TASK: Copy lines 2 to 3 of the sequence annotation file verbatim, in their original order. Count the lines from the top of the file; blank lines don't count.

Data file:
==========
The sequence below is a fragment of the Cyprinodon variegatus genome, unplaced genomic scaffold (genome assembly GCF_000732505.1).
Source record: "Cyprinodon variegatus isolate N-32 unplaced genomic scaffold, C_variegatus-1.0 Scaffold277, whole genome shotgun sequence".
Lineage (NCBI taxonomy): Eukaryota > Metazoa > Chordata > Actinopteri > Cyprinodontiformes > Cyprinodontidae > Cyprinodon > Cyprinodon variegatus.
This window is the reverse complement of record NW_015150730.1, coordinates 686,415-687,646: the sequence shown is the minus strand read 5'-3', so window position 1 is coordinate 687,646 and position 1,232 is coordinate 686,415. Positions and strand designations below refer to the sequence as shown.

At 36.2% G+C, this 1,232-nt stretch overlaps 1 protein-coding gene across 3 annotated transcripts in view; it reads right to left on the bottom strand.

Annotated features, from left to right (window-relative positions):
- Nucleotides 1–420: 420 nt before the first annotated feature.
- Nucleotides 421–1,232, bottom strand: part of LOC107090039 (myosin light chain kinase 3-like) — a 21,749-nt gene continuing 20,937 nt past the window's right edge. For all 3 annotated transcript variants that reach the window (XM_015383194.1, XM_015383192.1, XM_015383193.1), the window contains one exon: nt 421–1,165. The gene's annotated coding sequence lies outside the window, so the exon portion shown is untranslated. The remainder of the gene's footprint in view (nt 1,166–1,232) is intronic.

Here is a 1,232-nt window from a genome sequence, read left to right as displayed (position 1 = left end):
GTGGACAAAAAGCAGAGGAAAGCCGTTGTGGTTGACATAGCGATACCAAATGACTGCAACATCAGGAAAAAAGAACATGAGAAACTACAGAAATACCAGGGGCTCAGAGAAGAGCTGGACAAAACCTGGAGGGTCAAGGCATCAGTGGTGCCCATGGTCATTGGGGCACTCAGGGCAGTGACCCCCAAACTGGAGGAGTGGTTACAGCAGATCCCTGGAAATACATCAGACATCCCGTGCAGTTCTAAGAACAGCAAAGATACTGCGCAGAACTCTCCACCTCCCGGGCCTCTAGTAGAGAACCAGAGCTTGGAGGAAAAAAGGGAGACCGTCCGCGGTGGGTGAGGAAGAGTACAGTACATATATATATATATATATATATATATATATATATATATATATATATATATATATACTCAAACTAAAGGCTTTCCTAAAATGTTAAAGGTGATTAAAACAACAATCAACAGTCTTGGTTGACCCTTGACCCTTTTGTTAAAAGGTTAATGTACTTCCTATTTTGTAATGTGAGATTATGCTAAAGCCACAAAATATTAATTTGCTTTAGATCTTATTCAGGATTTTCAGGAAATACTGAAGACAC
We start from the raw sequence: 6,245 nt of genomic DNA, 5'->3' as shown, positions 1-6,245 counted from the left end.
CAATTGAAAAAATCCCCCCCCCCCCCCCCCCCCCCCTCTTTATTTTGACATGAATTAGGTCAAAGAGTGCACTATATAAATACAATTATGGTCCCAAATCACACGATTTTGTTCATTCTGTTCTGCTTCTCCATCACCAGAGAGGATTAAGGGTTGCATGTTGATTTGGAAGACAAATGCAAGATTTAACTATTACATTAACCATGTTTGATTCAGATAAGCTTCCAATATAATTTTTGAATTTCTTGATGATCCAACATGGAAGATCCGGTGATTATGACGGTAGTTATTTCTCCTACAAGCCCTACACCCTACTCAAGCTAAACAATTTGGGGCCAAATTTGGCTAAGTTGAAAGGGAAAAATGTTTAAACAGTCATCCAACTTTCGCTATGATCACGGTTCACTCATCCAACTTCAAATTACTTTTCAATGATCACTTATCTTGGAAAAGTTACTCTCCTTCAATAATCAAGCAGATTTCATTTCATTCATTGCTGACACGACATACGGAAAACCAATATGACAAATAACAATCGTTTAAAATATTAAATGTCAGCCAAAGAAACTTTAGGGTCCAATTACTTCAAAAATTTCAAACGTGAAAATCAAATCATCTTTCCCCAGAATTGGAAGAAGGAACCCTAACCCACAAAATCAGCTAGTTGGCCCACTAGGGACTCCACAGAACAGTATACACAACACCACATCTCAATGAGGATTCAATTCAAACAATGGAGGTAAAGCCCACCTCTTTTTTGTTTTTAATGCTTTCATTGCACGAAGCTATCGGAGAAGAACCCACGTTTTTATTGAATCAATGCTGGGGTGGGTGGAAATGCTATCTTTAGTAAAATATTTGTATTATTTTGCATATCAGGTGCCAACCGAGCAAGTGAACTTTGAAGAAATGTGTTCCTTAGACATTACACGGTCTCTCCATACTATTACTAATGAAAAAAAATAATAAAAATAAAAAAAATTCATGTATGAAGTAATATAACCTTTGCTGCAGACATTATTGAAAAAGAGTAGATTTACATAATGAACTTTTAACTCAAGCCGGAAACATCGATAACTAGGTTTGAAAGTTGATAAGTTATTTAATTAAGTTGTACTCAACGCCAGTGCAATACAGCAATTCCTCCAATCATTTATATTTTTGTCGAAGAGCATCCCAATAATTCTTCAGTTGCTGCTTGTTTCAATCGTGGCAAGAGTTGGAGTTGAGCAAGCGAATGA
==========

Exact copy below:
Source record: "Cyprinodon variegatus isolate N-32 unplaced genomic scaffold, C_variegatus-1.0 Scaffold277, whole genome shotgun sequence".
Lineage (NCBI taxonomy): Eukaryota > Metazoa > Chordata > Actinopteri > Cyprinodontiformes > Cyprinodontidae > Cyprinodon > Cyprinodon variegatus.